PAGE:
During a recent interview (Starts at 12:45), on Rogers TV with Jameelah Gamble – A Voice for all, I was asked what advice I would give to parents whose children with special needs are transitioning between grades, schools, and systems (elementary to secondary). I don’t recall my exact answer, and I know I did not have the opportunity to say all I could have said given the time constraints. I can tell you it centered around one word – partnership.

I have learned a great deal about partnership over the years, both personally and professionally. I have learned through experience what it is, what it looks like, what it feels like and unfortunately, through some negative experiences, what partnership is not. Partnership doesn’t just happen. It takes a commitment.

What is partnership?
Partnership requires at least two people, but can be involve an entire organization who haveĀ a genuine commitment to one another to achieve an end goal.

What does partnership look like?
– shared ideas and agendas
– mutual respect
– negotiation is evident
– mutual acknowledgement
– non-competitive
– effective communication
– joint leadership

What does partnership feel like?
– energetic
– inspiring
– enlightening
– empowering
– valuable
– equitable
– strength based

What partnership is not?
– jealous
– spiteful
– competitive
– one sided
– vulnerable
– dishonest

Partnership in K-12
With many ugly stories that parents hear about the education system, and more specifically special education, how can a parent not feel apprehensive about a transition from grade to grade, school to school, elementary to secondary or even secondary to college? Let’s face it. There are some troubling stories out there and unfortunately we do tend to focus on the negative despite the fact there are good news stories. With a transition on the horizon, it is important to remember that both parents and educators have a responsibility to prepare for next year and to start the new school year off on the right foot.

Here are some tips to help set the stage for partnership between you, your student’s education team and your child.

Parents:
1. Start early – If you know who your child’s teacher will be next year – introduce or re-introduce yourself.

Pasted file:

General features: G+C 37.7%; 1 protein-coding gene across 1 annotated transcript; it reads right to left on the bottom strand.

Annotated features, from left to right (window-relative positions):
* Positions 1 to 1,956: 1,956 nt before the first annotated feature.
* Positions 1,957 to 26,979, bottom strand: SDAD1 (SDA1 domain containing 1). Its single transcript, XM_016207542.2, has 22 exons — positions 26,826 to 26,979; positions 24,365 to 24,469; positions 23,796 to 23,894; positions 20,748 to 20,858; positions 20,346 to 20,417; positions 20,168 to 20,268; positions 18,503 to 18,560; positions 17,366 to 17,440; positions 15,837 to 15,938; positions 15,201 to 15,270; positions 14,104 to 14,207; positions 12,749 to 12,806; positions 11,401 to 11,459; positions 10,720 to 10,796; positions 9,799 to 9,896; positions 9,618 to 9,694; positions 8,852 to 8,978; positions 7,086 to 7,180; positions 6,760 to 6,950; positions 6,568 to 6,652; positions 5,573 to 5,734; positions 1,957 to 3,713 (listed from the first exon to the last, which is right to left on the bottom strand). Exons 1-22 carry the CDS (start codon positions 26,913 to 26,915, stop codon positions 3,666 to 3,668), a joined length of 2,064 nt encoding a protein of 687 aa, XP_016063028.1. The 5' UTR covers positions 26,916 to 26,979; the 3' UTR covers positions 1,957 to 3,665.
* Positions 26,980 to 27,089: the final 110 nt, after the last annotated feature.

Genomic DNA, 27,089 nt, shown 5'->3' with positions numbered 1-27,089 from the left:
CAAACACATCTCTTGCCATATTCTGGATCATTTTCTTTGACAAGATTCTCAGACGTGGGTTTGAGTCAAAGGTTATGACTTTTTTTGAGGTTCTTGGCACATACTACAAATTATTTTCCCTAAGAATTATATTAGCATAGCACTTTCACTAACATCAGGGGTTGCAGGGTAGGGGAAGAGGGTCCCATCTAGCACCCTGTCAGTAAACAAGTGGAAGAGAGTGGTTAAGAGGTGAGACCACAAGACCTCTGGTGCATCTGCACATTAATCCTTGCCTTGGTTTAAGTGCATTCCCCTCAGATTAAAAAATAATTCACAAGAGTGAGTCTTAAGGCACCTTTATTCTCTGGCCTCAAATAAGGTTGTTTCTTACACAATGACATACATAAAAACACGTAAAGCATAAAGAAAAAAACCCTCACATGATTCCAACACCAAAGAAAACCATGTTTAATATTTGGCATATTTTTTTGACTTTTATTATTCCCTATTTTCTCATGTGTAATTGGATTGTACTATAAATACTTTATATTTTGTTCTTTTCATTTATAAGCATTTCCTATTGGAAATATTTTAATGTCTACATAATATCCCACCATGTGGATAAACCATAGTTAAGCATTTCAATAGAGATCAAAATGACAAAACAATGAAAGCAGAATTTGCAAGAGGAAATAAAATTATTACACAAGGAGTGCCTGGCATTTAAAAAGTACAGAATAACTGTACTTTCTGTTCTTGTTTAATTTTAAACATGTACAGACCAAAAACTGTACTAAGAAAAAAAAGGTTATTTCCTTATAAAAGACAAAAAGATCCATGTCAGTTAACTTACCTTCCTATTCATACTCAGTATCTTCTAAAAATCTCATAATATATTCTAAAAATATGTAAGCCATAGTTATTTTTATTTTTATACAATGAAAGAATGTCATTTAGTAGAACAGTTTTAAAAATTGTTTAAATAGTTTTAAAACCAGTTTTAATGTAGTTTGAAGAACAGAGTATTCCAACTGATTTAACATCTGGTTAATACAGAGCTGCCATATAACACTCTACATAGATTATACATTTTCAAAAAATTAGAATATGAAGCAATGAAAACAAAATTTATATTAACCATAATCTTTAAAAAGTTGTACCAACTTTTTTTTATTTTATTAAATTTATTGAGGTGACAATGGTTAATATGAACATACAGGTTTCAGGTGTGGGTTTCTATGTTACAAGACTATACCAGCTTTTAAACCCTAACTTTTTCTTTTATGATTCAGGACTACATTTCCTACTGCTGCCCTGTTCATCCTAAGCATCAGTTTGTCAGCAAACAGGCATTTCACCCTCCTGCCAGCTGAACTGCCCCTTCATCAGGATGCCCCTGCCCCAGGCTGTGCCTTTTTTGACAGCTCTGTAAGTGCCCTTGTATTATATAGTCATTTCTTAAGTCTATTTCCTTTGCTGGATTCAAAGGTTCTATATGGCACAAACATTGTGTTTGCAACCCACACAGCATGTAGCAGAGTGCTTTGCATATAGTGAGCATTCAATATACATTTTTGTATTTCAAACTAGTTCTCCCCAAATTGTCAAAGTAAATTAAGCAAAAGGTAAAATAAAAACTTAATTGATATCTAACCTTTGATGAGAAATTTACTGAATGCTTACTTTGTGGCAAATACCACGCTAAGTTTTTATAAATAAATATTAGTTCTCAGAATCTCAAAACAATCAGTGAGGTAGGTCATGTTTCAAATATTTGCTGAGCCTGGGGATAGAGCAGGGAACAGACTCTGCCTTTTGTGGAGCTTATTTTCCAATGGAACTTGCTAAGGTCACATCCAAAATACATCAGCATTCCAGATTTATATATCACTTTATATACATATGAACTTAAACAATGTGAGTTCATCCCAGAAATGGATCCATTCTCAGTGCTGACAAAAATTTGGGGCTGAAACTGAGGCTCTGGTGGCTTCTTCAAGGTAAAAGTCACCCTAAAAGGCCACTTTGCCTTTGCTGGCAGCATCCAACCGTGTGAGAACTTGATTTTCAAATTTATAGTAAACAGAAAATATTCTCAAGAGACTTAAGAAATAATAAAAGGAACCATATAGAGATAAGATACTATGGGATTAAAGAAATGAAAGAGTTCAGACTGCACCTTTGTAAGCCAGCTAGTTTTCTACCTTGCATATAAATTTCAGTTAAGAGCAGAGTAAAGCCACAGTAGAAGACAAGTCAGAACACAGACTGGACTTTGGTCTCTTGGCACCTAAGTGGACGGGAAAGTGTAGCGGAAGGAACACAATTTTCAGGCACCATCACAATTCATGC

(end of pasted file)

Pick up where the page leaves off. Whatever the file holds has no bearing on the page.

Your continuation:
2. Think positively – tell the teacher/s that you are looking forward to working together next year
3. Accept that change isn’t necessarily bad. Each teacher is different just as each student is different. Change builds resilience and there just might be a better way to do things.
4. Talk positively in front of your child about the change and the people involved.
5. Check your own biases at the door – we all come to new situations with past experiences, both positive and negative.
6. Assume the best of your teacher before you jump to conclusions of the worst.
7. The 24-hour rule is a rule for a reason. It does help.
8. Inform yourself.
9. Attend all meetings. If one isn’t initiated, initiate one yourself.
10. Freely share information.
11. Ask, ask, ask questions. Don’t stew. Clarify!
12. Acknowledge your teacher’s effort – the big and the small.

Educators:
1. Believe that parents do know their children and have valuable things to contribute to discussions.
2. Read your student’s files and I.E.P.
3. Don’t make assumptions – ask questions.
4. Return messages and phone calls promptly.
5. If you don’t know an answer to a parent’s question – no problem. Ask someone and follow-up. Don’t guess.
6. Remember there is no room for judgement in partnership. Once judgment is past, partnership is eroded (trust me).
7. Model a growth mindset in students and parents.
8. Compromise – your solution may not always be the only solution (or even the right solution).
9. Reach out – communicate in as many ways as possible.
10. Respect confidentiality.
11. Use people first language.
12. Acknowledge the student’s effort. Acknowledge the parents contributions.
13. Learn something else about the student that is non-academic focused on show an interest in communicating about that topic from time to time.

Partnership, even among the most committed pairs, groups and teams can bring about challenges. However a partnership that starts out on shaky ground, and/or isn’t genuine, is quite likely destined to breakdown. Building relationships is key to building partnership and we don’t build relationships by tearing each other down. Helen Keller once said “Alone we can do so little, together we can do so much.” The key – master the art of partnership.
Originally posted on the P.A.L.S. Network Blog on June 9, 2015